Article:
would you buy BRK today?

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Would you consider buying BRK for a small portion of your porfolio in 2011?

No, too much uncertainty in Buffett/Munger longetivity and succession
13
50%
No, too much uncertainty in Buffett/Munger longetivity and succession
13
50%
 
Total votes: 26

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dnaumov
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would you buy BRK today?

Post by dnaumov »

No, not as a main (or even big) part of your portfolio, but as say, a maximum of 3-5%? Yes, the best days of BRK outperformance are most likely behind us, but still, BRK is a rather diversified company and does continue to outperform. Then again, there is the risk of Buffett and Munger dropping dead. Then again, even though they eventually will (and a large hit to stock price is bound to happen), there is a good chance the culture will live on. There is also a lot of sentimental value in holding stock of the biggest capitalist "story" ever, but arguably emotions are something best left out of investing.
pauliec84
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Post by pauliec84 »

Yes.

1) Tax Efficient.
2) Diversified holding with lower cost then Index fund (granted not to long).
3) Has produced alpha per FF 4 Factor almost every conceivable time period.
4) Not more then 3-5% percent per previous post. Much to much idiosyncratic risk (R^2 is 33%).
yobria
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Post by yobria »

pauliec84 wrote:Yes.

1) Tax Efficient.
It is actually quite tax inefficient, and Buffett often describes the additional tax hurdle you face owning it vs an index fund.

Nick
pauliec84
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Post by pauliec84 »

Nick. Can you send me something (ie article, Buffet passage etc) on it being tax efficient?

My feeling is that if it is tax inefficient internally that the price should reflect this as it is shared by all investors. Conversely if it is tax inefficient externally (ie dividend etc), the price will adjust less to reflect as it penalizes each owner differently and clientele effects will emerge.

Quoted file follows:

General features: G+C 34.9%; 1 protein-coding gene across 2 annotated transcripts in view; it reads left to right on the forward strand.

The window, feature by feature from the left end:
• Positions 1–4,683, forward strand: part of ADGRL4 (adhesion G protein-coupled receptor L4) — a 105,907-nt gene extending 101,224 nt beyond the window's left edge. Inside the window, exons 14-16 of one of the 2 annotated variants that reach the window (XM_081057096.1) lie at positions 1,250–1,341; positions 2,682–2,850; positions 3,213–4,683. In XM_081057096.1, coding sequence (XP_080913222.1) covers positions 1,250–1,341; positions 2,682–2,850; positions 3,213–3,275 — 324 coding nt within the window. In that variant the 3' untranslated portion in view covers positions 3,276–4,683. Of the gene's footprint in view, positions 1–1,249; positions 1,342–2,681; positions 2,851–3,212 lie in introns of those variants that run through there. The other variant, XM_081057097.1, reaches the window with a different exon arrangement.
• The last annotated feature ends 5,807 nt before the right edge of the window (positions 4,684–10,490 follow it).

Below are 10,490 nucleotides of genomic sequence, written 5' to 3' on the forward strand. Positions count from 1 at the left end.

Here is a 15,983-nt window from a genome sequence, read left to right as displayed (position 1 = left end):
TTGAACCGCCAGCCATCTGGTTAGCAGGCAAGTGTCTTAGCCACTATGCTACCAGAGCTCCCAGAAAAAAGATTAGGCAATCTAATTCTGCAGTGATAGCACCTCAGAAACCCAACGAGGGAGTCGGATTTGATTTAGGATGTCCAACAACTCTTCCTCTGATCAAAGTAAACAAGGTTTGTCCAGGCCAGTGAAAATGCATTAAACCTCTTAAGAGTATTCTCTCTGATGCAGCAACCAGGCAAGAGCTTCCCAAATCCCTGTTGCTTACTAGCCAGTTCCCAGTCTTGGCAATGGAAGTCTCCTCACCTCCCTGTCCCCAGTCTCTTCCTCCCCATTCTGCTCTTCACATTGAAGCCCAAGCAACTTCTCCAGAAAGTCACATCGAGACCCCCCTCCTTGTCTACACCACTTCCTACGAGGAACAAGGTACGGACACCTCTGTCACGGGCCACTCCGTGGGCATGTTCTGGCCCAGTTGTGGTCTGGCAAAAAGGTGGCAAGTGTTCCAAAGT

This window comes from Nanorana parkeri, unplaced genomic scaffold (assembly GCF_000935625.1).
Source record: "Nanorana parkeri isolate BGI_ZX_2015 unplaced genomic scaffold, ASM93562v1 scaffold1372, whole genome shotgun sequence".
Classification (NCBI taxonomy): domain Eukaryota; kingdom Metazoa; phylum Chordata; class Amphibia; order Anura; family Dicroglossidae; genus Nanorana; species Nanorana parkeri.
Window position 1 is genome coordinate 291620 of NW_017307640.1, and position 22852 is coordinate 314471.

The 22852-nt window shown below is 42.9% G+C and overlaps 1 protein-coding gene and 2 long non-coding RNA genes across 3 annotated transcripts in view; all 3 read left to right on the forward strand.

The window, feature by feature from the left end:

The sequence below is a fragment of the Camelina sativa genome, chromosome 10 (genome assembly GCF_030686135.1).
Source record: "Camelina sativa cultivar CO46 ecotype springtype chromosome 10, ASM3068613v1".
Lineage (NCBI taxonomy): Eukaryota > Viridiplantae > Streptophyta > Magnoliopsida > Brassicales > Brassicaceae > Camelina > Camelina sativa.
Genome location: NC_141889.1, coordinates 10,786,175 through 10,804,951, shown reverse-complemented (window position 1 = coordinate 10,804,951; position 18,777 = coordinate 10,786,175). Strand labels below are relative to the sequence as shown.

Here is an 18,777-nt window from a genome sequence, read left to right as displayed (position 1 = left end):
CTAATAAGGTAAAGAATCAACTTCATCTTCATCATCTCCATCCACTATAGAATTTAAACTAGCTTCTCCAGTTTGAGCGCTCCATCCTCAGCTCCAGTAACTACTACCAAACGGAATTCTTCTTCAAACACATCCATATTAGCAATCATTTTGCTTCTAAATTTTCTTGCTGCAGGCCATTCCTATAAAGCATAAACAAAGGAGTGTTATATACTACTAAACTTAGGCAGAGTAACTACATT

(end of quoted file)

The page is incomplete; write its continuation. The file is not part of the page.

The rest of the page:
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frugalhen
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Post by frugalhen »

I've owned it for over 10 years but I wonder about buffets health. His age concerns me less than his coca cola, sees candy, steak loving diet!
"get out and live, you are dead an awfully long time" - Jimmy Demaret
jmbkb4
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Post by jmbkb4 »

I'm curious how BRK could be considered tax INefficient.

No dividends. No distributions.

Somebody please learn me.
fishndoc
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Post by fishndoc »

jmbkb4 wrote:I'm curious how BRK could be considered tax INefficient.

No dividends. No distributions.

Somebody please learn me.
Same here.
In keeping with my resolution to simplify things, I sold my remaining shares yesterday. But don't believe I ever paid taxes on the stock before now (obviously, some capital gains due next year).
:?
" Successful investing involves doing just a few things right, and avoiding serious mistakes." - J. Bogle
yobria
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Post by yobria »